Fouling of the water of a public spring or reservoir is contemplated to be an environmental crime under section 277 of the IPC. Under this section, to voluntarily corrupt or foul the water of any public spring or reservoir is an offence and the person held liable would be punished with imprisonment for a maximum term of three months, or with a maximum fine of five hundred rupees, or with both. Moreover, the making of atmosphere noxious to health is punishable under the IPC under section 278. Under this section, to voluntarily vitiate the atmosphere in any place making it noxious to the health of persons in general dwelling or carrying on business in the neighbourhood or passing along a public way is a punishable offence. The offender is bound to be punished with a maximum fine of five hundred rupees.
The above-stated two provisions are directly related to environmental protection as they seek to prevent water and air pollution through a penal strategy. However, firstly, the problem with all these environmental offences is that the nature of punishment is not effective to cause a deterrent effect among the corporations. They are too lenient for offences as big as the ones where, for example, the industries pollute the only source of drinking water and the consumption of which causes mass public suffering.14 Secondly, the effective application of these provisions in achieving the objective of environmental protection is doubtful because the technicalities of Indian criminal law require a complete satisfaction of the ingredients of the offence as stipulated in the penal provisions making the process of delivery of the criminal justice system tedious.
THE CODE OF CRIMINAL PROCEDURE, 1973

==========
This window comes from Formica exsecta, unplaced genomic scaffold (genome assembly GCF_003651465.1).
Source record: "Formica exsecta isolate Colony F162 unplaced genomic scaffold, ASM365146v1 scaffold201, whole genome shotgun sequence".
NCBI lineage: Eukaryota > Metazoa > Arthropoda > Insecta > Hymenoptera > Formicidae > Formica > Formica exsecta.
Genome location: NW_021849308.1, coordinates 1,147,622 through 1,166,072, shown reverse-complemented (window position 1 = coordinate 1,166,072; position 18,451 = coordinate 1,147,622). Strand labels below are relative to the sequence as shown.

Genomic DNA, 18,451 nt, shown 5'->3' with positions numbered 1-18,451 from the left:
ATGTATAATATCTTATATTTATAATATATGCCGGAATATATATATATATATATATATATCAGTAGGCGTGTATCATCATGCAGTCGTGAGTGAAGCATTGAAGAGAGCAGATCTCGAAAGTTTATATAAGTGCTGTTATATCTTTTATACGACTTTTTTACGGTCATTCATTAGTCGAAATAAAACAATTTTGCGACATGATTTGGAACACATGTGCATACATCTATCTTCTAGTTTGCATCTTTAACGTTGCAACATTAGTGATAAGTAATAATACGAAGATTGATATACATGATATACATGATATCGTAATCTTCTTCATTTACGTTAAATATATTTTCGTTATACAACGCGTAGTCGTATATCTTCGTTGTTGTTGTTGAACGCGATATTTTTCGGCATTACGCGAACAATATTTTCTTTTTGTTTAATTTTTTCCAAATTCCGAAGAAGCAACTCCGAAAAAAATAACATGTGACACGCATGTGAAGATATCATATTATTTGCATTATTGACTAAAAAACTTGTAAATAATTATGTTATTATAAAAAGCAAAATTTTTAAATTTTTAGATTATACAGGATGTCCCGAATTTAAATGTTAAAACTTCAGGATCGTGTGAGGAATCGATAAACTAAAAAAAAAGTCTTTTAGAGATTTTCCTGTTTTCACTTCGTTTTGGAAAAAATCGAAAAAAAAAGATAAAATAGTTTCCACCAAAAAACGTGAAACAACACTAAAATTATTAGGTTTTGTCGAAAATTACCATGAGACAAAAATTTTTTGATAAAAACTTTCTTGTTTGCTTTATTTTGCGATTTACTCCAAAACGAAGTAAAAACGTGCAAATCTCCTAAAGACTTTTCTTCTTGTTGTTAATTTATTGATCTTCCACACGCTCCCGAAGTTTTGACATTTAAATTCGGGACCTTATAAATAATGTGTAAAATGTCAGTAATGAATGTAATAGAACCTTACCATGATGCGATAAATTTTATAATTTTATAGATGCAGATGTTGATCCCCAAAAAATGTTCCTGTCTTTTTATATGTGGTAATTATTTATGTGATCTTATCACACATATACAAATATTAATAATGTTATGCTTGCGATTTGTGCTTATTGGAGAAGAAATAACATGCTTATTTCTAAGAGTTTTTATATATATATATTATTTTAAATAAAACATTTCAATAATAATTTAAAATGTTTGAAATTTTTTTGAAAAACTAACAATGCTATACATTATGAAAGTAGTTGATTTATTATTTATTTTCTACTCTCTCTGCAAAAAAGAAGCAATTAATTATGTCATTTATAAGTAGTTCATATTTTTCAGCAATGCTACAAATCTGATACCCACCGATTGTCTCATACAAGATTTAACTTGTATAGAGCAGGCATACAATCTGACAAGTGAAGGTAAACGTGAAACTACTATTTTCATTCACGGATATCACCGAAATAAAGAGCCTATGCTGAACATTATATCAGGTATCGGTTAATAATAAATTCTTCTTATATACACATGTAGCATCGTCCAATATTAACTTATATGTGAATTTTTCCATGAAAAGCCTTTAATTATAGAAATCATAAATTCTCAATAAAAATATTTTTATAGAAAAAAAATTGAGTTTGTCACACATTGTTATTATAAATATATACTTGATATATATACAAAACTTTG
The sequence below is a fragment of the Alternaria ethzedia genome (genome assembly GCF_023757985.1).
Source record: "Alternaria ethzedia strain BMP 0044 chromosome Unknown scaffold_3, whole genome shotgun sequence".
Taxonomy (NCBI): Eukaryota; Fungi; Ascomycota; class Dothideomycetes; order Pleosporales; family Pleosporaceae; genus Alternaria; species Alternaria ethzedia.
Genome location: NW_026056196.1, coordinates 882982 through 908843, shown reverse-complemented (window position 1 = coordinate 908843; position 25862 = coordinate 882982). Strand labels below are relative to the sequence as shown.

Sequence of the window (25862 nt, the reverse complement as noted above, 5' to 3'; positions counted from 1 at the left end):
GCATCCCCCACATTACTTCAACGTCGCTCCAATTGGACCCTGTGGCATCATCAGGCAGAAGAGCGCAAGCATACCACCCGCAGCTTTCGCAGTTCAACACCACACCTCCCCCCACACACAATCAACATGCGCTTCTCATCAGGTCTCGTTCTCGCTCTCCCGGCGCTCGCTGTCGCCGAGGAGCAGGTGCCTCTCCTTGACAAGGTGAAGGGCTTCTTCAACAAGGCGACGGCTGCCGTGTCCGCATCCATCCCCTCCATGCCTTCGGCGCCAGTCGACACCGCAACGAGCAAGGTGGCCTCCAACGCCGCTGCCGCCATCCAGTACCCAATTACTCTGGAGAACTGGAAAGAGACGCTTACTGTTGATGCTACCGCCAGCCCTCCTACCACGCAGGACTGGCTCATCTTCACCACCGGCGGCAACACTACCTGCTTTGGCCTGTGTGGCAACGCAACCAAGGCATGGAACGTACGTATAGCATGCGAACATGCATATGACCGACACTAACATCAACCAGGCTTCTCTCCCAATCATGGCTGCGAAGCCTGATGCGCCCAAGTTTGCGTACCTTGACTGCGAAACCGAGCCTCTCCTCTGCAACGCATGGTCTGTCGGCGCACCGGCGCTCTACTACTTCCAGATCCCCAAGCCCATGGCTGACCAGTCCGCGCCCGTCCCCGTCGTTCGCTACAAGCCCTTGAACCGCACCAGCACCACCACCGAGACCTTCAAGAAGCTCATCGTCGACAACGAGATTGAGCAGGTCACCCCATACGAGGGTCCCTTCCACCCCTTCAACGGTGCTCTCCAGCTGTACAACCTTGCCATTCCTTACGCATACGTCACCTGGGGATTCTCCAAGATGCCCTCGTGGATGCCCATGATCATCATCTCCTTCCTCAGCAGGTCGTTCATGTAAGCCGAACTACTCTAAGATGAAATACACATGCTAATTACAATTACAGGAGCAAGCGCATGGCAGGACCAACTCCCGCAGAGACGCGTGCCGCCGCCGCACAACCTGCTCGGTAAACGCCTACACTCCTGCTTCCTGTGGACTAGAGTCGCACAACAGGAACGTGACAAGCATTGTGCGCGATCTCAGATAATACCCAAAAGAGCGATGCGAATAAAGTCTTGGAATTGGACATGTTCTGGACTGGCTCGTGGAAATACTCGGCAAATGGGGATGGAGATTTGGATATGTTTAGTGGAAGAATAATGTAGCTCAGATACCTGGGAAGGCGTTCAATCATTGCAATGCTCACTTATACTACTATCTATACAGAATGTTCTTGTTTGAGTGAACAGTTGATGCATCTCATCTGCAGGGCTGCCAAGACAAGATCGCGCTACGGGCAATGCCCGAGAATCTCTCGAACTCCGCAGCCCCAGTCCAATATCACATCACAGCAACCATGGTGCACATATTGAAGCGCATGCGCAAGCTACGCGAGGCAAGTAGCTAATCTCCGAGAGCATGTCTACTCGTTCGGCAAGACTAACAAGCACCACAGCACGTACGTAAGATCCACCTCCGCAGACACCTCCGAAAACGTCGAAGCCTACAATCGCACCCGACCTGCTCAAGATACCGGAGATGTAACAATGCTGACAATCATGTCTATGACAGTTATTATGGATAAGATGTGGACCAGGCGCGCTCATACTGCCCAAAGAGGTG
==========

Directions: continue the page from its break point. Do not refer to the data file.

Chapter X of the Code of Criminal Procedure, 1973 deals with the “maintenance of public order and tranquillity”. Part B and Part C enumerates provisions relating to Public Nuisance and urgent cases of nuisance and apprehended danger respectively- both relevant to be considered for environmental protection.
Section 133 (Part B) provides for the conditional order for the removal of the nuisance. The District Magistrate/Sub-Divisional Magistrate/Executive Magistrate is empowered to pass a conditional order for the removal of the nuisance on a report by the police officer or based on any other information after considering the evidence (if any). This has been proved to be an effective remedy to resort to abating public nuisance associated with environmental harm.
Section 144 (Part C) provides for urgent powers of the District Magistrate/Sub-Divisional Magistrate/Executive Magistrate to issue an order in urgent cases of nuisance or apprehended danger in situations where a speedy remedy is desirable. This section particularly confers wide powers on the Magistrate to deal with urgent cases of nuisance or apprehended danger.
ENVIRONMENT PROTECTION ACT, 1986
The Environment (Protection) Act, 1986 was enacted in an aftermath of the Bhopal Gas Tragedy and in accordance with the decisions taken at the United Nations Conference on the Human Environment, held in Stockholm in June 1972.15 The Act seeks to provide for protection and improvement of the environment and the prevention of hazards to human beings, other living creatures, plants and property.
Chapter III of the Act provides for the prevention, control and abatement of environmental pollution. The following provisions are relevant to the corporations for environmental protection. Under Section 7 of the Act, the persons carrying on industry operations, etc., are not supposed to emit or permit to be discharged/emitted any environmental pollutants above the prescribed standards. Further, Section 8 provides that a person handling hazardous substances must comply with the procedural safeguards.